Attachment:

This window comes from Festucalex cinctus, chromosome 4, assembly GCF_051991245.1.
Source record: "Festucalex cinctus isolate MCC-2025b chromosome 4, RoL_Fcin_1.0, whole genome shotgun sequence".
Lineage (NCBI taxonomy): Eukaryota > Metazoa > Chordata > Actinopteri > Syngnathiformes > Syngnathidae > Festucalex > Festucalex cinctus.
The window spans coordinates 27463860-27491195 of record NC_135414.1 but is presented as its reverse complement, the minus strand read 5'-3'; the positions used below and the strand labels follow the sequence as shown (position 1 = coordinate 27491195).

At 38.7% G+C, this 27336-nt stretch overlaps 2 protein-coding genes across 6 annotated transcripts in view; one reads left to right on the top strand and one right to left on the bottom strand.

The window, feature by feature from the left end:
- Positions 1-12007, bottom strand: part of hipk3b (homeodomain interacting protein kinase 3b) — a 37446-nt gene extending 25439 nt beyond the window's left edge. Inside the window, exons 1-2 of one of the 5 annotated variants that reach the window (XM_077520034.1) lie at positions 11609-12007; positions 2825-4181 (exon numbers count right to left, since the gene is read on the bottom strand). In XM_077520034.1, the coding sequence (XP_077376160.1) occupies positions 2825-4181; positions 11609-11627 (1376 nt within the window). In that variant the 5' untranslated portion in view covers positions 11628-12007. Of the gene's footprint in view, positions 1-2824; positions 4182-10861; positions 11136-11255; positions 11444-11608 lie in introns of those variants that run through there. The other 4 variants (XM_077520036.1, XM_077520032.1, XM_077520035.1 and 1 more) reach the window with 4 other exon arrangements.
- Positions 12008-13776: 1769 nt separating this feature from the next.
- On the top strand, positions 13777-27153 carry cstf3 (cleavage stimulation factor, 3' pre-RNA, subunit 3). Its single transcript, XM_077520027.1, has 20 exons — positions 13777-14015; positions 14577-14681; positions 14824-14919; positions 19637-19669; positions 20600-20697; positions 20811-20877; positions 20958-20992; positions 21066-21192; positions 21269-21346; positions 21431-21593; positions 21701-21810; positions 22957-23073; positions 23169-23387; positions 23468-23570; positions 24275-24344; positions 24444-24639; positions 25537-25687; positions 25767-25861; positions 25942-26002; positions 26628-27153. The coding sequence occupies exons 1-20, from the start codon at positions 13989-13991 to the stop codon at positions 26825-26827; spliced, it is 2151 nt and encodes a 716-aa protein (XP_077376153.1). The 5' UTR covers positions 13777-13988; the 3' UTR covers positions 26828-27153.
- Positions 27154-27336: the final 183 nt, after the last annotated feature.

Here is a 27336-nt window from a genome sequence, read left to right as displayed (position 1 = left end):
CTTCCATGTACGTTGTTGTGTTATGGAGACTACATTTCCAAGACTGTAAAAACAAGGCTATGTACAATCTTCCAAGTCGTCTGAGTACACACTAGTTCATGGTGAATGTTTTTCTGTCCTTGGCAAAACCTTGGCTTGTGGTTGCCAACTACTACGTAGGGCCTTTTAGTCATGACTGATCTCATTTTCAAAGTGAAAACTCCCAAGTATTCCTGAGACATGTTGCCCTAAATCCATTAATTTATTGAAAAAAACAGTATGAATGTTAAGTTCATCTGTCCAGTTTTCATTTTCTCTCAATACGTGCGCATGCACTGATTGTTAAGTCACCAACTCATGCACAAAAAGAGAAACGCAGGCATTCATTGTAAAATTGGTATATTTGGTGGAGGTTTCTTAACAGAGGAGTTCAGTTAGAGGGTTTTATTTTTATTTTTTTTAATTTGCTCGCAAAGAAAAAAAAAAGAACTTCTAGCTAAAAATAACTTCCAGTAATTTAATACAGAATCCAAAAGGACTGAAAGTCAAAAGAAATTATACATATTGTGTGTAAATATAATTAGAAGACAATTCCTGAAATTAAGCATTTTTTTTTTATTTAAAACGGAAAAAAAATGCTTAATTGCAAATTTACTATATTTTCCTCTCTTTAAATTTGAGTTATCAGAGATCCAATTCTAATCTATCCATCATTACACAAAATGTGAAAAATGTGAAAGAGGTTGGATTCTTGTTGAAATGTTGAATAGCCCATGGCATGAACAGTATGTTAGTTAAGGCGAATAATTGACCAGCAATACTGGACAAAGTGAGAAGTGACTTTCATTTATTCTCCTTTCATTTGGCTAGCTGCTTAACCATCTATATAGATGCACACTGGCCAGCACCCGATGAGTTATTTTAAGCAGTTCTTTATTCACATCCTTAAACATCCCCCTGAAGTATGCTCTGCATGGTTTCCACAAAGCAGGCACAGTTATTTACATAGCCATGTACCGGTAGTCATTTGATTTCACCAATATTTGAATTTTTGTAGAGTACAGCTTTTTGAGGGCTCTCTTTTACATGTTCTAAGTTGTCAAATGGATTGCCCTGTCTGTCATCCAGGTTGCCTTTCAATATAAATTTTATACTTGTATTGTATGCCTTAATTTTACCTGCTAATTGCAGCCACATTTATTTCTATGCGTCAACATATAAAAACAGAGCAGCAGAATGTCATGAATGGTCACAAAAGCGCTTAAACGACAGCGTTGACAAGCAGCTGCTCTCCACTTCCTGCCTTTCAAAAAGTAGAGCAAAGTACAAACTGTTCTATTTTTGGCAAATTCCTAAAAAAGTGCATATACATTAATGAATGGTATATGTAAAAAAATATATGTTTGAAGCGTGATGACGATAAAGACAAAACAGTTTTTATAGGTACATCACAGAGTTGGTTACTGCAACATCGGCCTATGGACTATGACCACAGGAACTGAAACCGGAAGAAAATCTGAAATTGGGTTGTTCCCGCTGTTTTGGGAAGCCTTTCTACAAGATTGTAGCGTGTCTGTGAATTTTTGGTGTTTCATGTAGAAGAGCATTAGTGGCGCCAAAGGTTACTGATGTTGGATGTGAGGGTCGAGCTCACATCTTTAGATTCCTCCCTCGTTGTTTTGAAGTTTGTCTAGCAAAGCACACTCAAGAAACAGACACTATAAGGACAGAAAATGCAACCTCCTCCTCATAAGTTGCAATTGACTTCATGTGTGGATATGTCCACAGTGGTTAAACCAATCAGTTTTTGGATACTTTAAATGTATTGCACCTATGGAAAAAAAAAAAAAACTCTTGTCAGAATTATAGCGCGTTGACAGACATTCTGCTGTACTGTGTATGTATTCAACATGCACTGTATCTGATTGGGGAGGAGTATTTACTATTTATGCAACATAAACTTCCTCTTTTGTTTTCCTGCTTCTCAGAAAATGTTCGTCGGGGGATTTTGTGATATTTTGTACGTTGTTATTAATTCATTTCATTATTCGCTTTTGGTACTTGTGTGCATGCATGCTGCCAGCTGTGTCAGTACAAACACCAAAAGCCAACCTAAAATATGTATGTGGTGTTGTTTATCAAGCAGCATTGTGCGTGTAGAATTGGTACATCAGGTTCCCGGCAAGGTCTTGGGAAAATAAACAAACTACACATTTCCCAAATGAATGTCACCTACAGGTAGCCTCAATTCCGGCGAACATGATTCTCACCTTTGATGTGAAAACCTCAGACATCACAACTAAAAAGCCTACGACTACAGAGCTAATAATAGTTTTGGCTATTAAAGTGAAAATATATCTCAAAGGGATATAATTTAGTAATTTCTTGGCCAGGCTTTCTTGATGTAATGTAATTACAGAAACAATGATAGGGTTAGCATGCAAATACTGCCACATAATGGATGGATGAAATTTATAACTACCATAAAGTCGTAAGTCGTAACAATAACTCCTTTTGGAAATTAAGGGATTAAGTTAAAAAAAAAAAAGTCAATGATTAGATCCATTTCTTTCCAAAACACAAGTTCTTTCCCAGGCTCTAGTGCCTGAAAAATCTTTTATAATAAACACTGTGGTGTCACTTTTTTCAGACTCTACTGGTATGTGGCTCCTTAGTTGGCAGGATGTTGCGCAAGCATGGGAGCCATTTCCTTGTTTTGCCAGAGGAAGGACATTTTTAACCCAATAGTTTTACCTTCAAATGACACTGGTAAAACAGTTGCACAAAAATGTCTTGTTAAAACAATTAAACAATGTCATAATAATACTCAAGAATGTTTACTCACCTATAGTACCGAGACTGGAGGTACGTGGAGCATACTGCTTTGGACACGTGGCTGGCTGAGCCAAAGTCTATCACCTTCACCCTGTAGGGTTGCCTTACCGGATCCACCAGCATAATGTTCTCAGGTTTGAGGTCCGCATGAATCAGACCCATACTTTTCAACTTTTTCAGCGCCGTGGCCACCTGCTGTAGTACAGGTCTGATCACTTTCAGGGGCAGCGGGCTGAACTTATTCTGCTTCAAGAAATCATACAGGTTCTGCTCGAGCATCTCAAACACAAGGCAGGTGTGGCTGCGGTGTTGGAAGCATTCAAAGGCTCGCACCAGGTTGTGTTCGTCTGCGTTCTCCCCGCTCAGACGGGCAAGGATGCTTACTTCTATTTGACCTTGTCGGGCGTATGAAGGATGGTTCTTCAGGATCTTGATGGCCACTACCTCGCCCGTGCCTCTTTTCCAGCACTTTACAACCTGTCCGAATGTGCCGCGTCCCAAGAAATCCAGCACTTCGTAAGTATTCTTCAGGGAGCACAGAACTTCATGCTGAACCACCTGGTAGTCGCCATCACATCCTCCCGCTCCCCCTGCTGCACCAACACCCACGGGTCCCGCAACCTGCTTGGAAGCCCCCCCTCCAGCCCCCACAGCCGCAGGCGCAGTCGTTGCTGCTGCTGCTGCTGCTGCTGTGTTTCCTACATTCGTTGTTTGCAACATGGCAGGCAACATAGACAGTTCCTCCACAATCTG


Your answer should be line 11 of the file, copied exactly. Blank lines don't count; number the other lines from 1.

Here is a 27336-nt window from a genome sequence, read left to right as displayed (position 1 = left end):